captchaOkay – I let up on the rules allowing people to comment on my blog.  At first I restricted it to only people that registered – difficult for new users.

But I have two problems. One is the deluge of spam coming from China and Turkey.  The Turks destroyed this site with a massive attack at one time, due to my outspoken criticism of their government for denying the Armenian holocaust. The Chinese attacked me incessantly because I refuse to sell the domain name.

But the worst attacks came from posts by alliances of Paul Porreca of Millville, NJ, a Superior court judge who was politically active in attacking the Glasstown Arts District before being re-appointed judge.

I had to restrict who could post, and tightened the requirements – apparently too much. As soon as I loosened the restrictins, I was flooded with spam comments. My most recent solution is to institute a Captcha type safeguard – anyone can post at anytime, as long as they provide their email, and solve a simple math problem. This will stop the spam bots for a while. And it is a warning to the Millville Firsters that I am watching and logging everything. Hopefully it will not dissuade my friends from commenting.


Photo by Liz Nicklus - awesome Arizona clouds

Photo by Liz Nicklus

Liz captured a phenomenal photo last night just before sunset. Normally our Sonoran Desert sky is bereft of clouds – but Monsoon season ushers in tremendous formations. Sunrises are glorious, and sunsets formidable.

We had an extremely dry season this year, drier than normal, so the recent deluges and chaotic weather patterns during this Monsoon season, while not entirely welcome inasfar as they are quite destructive, are a necessary part of the cycle of life and death in the desert.

I have to run the lawnmower – an old style push-reel mower – every few days over what serves as grass in our yard. The temperatures have dropped from the 115° + area to the 80′s. But it is an unpleasant drop, as the humidity is close to an ungodly 50%. So much for the “it’s a dry heat” adage…

The thunderstorms are something to behold – lighting shows that would kick the ass of any lazer-light show at a rock and roll arena.

I have been melancholy of late – not good but it still beats the pants off of depression. There is a light atthe end of the tunnel, and while with every brightneing at the curve has been offset by a dimming with another curve, at least that ray of hope has not been obliterated entirely as it has so many times in the past. Exiting New Jersey was the best move I ever made in my life. Maine was never my problem; it was corrupt lawyers and untouchable judges operating just outside the law that have served to disillusion me.

But, enough of that nonsense…

The landscape here is breathtaking. I have a job that I enjoy (most of the time) providing personal challenges as well as a consistent paycheck. Weekly entertainment is provided by the local auction – good, cheap, clean (mostly) fun!



sunrise Left to my own devices, I would probably not see a sunrise. I am not a morning person. However, working all night and driving home in the morning allows me the privilege of some awesome sunrises. This particular sunrise was Friday morning, after a week of work.

The week was uneventful, other than some vigorous nights at work where every muscle ached when I finally got home. Advil no longer works for the joint pain in my shoulders, it only serves to upset my stomach; so I guess it is “grin, and bear it”.

Liz and I have been attending the local auction every Saturday night. Tonight’s deals were ten pounds of drywall screws for $6 and a nice chaise lounge for $8. Also, five milk crates for $7, and a five gallon water cooler for $8.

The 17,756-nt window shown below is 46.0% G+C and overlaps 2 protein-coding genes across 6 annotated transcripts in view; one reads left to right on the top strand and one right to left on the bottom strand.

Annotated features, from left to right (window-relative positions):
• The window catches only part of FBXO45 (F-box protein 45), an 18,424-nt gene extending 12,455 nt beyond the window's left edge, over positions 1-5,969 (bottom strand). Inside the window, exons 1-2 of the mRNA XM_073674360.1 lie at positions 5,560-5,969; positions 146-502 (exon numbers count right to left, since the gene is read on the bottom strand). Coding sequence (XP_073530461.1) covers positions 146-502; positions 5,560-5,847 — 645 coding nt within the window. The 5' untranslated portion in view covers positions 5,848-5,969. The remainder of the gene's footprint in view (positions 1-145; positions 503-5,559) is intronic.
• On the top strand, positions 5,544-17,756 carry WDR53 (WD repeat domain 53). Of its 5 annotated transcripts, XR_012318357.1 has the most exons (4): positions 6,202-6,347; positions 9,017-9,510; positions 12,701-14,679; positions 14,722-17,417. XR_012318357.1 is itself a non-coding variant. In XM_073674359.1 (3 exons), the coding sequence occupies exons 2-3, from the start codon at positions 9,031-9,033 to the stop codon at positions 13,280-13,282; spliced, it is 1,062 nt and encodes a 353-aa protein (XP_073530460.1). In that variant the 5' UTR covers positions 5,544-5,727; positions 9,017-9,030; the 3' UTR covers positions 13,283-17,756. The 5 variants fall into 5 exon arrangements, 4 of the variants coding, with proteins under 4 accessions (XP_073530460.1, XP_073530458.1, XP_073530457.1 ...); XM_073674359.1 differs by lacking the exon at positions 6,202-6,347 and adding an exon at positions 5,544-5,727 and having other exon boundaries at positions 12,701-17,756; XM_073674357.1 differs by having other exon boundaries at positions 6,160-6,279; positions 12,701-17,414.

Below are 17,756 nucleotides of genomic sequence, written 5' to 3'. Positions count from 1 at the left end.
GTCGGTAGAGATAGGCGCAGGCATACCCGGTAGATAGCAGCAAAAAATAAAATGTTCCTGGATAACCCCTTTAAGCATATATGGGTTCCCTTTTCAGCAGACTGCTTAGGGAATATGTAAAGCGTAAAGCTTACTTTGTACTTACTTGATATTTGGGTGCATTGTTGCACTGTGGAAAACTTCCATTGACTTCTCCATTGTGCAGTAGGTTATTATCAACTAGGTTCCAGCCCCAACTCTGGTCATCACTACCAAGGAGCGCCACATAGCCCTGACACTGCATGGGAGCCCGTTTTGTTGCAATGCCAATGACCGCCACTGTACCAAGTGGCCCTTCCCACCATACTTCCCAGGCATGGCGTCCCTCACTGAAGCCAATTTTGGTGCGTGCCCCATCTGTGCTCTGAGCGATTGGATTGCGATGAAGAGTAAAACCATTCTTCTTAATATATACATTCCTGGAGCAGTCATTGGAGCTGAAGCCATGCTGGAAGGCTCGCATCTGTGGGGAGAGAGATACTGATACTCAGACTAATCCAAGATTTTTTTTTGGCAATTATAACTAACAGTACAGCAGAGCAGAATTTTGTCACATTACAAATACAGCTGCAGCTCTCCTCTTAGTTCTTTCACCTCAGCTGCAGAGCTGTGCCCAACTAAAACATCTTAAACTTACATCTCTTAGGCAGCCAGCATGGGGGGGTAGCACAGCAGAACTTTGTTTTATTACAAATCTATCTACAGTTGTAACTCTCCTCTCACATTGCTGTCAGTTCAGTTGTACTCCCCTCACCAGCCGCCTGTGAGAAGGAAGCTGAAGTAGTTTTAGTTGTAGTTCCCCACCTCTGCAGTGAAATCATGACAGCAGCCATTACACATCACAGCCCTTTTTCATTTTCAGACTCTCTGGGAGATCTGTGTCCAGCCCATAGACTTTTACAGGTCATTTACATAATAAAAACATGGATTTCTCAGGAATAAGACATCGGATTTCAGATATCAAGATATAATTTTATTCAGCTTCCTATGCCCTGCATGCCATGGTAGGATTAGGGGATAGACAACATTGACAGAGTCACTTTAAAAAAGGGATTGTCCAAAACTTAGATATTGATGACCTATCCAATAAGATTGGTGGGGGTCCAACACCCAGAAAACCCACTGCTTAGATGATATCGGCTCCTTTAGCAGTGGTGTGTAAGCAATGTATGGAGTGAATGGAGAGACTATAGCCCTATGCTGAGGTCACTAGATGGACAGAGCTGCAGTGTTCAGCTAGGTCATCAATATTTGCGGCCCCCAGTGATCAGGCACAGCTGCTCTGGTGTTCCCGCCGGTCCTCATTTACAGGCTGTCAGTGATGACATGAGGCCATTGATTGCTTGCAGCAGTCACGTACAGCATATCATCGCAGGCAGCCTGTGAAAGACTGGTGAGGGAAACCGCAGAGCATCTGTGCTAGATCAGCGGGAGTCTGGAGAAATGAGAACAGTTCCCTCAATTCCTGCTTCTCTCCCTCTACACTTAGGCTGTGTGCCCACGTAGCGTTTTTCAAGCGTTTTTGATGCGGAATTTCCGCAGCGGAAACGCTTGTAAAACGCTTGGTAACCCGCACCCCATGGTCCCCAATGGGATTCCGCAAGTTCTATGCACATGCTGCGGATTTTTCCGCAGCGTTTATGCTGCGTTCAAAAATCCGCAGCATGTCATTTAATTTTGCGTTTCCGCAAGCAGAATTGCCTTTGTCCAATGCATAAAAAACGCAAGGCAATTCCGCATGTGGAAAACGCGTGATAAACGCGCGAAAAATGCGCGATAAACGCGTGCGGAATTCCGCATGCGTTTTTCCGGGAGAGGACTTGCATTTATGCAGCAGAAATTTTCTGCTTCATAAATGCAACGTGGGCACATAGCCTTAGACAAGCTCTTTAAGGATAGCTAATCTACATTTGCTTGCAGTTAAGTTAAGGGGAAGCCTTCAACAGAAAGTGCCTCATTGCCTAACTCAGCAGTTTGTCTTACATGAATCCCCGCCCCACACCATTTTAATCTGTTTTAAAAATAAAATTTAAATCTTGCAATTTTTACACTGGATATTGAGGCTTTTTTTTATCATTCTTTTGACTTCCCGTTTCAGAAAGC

After the auction, as is ritual, we stopped at Captain’s for a few beers. They were having a fundraiser for a regular that has colon cancer and no health insurance. It is now midnight, and I am still on my night schedule. I am enjoying a cigar and a cold beer on the patio as I am still wide awake.

Jill Cucci-Smith new website

jill cucci smith websiteGood friend and artist Jill Cucci-Smith wanted a total revamp of her personal website, Over the years it has undergone many changes, the last one centered around her Barn Studio.

Jill’s barn has history, and she has been faring very well with her classes for children and adults. Her adult classes involve glasses of wine along with art lessons, so I was not surprised when she took the next step in marketing. The Barn now has its own branded website, hopefully not confusing potential new artists with an URL that is different than the name of the studio; this move left the open for an extreme makeover.

I talked Jill into moving into a blog framework.  Jill wrote for me, under the pen-name Art Hag, for the Inferno newspaper I published for seven years. I knew she had a penchant for writing, as well as a way with words, so this move was a natural.

We are stil tweaking the blog, but I have moved her into a website that will soon be totally under her control.  She will no longer have to depend on me for updates – which was a bad business move on my part…

However, I always have the best interests of my clients at heart and will advise them on what I feel is best for them, even if it means a loss of income for me.

If you are in the market for a website, and feel that a blog is rght for you, I would be happy to set you up. For $400, I will set up a blog with your own domain name, with three years of webhosting included, and will teach you the basics. if you can use facebook, you can learn how to operate your own blog.

Happy Independence Day

Rainbow over the SuperstitionsIt is the Fourth of July, a day in commemoration of the signing of the Declaration of Independence. Independence, which began as a protest of a 2% tax on tea, the last straw in a string of grievances of British taxes and usurpations without due representation. Oh, what irony if our forefathers could see what we pretend to call liberty today.

Carl at SkiesToday we plan a barbeque, under a weather alert of possible thunderstorms (a rarity in the desert, but when they hit they are vicious). We will attend the local fireworks display. The humidity hit an unbearable 35%.  When 16% is a normal high, 35% feels like you are swimming. The Haboob (dust storm) that blew through the valley last night dropped the temperatures by 15°. The 6MPH breeze is refreshing, and we can see the mountains once again.

Liz and I went to Superstition Skies yesterday for a few beers, and so I could pick up a hat I ordered. It is a camo cap with their logo. Jeff, the bartender, had an app on his phone that showed realtime tracking of the Monsoons heading up from the south. We have had zero precipitation this year, and are waiting for rain. Generally of the front comes up from Casa Grande, we get rain. No such luck because a twin system coming up from Tucson merged and forced the storm to the other side of the mountains.